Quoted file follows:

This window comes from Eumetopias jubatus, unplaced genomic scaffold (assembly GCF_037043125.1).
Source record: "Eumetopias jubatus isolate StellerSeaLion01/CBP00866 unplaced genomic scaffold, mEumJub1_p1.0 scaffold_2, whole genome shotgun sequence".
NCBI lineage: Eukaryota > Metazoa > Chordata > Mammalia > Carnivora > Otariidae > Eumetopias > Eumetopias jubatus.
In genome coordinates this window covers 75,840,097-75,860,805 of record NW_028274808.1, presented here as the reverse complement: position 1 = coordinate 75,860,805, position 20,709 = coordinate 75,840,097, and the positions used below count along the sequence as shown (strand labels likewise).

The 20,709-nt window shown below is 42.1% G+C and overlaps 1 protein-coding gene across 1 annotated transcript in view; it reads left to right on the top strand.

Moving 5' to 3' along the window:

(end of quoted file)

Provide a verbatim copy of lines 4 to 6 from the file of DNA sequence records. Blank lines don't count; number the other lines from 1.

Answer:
In genome coordinates this window covers 75,840,097-75,860,805 of record NW_028274808.1, presented here as the reverse complement: position 1 = coordinate 75,860,805, position 20,709 = coordinate 75,840,097, and the positions used below count along the sequence as shown (strand labels likewise).

The 20,709-nt window shown below is 42.1% G+C and overlaps 1 protein-coding gene across 1 annotated transcript in view; it reads left to right on the top strand.

Moving 5' to 3' along the window: